This afternoon, after worship is over, I’ll head to the airport and fly to Providence. From there, a car to suburban Boston, to the
First Parish Church in Weston where my friend
Peter Boullata will be ordained to the Christian ministry. I’ll offer him the right hand of fellowship.
I’ve seen people try to get clever with the right hand of fellowship, and it never
seems to work. The reference is to Galatians 2:9. Here it is, with the verse following:
And when James and Cephas and John, who were acknowledged pillars, recognized the grace that had been given to me, they gave to Barnabas and me the right hand of fellowship, agreeing that we should go to the Gentiles and they to the circumcised.
They asked only one thing, that we remember the poor, which was actually what I was eager to do.
Certain themes are clear: commission, affirmation, unity. These are appropriate for someone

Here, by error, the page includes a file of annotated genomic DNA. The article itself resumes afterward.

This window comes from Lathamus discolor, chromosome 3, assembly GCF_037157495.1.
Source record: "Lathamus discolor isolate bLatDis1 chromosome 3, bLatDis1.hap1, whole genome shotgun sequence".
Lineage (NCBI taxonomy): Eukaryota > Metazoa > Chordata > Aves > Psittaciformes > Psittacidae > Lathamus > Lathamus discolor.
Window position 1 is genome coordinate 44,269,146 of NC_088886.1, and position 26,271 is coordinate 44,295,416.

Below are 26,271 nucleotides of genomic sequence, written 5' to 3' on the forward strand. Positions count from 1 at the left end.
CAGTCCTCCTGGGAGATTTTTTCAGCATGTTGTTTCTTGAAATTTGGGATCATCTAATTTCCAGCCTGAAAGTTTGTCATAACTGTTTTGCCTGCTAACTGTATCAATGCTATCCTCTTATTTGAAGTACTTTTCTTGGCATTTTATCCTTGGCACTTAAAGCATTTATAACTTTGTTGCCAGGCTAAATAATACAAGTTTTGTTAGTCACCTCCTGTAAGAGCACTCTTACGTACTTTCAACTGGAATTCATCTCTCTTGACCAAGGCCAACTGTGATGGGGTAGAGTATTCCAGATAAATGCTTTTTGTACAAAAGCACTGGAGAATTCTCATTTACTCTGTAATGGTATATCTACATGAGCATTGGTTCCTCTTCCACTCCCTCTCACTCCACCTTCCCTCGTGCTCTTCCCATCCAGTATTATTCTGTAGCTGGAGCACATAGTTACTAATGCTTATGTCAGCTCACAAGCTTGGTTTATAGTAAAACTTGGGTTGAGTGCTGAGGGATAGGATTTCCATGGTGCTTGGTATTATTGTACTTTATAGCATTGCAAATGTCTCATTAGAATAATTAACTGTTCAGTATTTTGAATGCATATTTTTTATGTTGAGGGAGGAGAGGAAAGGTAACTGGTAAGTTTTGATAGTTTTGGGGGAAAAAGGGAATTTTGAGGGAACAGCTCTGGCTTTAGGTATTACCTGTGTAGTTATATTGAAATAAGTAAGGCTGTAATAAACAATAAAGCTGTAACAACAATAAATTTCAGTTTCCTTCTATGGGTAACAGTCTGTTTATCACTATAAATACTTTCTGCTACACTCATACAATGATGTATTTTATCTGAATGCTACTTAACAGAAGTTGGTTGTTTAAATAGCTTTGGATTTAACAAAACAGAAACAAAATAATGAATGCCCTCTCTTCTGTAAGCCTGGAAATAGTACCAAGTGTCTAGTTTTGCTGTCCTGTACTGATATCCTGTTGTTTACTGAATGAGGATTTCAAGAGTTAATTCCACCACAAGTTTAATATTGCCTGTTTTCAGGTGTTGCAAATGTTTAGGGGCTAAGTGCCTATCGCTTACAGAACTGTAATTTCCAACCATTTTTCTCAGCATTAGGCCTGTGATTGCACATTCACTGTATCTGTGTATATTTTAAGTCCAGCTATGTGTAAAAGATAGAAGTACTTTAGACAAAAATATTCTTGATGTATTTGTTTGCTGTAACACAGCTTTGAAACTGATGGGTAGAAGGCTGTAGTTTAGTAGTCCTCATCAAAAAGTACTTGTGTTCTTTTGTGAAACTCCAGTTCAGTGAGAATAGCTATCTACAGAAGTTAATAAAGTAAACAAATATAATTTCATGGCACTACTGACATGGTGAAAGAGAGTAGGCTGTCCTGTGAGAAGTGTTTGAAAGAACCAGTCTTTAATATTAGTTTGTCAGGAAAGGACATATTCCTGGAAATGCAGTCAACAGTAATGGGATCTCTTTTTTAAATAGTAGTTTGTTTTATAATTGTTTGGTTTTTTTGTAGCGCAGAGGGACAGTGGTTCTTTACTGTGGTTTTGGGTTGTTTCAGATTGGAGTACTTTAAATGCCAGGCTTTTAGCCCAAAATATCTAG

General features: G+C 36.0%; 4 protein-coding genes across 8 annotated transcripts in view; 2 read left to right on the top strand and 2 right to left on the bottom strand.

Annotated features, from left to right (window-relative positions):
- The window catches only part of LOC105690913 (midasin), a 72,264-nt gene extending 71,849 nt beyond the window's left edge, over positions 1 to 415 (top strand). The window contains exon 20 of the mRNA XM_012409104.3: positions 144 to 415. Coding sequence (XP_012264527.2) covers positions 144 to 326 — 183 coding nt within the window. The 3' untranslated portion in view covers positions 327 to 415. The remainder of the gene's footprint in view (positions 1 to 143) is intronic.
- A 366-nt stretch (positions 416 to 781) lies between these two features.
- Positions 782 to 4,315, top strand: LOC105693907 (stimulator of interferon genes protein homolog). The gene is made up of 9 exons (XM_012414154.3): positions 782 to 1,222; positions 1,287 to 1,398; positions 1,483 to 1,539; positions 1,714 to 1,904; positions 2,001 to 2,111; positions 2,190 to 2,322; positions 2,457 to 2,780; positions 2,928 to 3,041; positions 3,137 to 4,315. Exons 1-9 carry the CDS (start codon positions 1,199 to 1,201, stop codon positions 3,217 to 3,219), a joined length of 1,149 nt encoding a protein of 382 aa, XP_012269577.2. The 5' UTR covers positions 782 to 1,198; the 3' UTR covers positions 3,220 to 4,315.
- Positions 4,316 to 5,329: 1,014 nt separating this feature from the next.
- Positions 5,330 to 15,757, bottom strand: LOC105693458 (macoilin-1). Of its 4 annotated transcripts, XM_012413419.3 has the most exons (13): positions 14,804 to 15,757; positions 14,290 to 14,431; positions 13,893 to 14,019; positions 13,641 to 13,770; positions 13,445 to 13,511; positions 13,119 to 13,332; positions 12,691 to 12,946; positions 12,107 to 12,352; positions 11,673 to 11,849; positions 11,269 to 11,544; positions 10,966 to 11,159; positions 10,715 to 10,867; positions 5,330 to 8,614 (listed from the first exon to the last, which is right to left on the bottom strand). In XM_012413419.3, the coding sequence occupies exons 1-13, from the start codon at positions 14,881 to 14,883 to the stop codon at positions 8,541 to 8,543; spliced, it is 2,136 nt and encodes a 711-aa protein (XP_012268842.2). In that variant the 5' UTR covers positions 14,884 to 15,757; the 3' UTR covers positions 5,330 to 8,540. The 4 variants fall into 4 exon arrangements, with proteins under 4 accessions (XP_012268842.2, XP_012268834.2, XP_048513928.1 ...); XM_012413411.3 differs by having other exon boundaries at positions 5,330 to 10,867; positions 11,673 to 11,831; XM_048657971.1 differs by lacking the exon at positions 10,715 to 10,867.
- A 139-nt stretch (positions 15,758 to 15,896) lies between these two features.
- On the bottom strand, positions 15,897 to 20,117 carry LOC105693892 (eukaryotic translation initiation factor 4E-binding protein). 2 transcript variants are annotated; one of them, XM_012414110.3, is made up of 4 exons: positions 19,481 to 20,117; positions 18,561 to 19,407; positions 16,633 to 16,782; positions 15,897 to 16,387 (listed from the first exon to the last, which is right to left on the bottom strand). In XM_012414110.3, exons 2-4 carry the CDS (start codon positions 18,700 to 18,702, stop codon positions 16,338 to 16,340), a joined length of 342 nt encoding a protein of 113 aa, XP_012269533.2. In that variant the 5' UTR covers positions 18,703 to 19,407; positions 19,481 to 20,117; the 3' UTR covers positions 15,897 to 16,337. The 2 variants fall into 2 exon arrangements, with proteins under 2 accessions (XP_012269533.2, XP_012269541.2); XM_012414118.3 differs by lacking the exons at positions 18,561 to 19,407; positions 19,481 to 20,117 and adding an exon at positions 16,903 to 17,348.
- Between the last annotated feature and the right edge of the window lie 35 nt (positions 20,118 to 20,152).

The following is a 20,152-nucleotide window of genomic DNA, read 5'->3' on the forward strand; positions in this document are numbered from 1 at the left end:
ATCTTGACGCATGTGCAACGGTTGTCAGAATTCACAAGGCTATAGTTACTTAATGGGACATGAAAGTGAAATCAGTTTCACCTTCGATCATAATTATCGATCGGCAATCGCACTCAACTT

entering ordained life, of course. The act reminds us of the different labors that
ordained ministers might find in their vocations. It also reminds us that none of us is commissioned
to save the world, but that we can and must share the task.
But recall, too, that it is — or at least, is ours by right — our practice to welcome
new members, the overwhelming number of whom are not ordained, by the right hand of fellowship. And with
it, more than a handshake, they too receive a commission, affirmation, and a sign of unity.
And a share of the mission.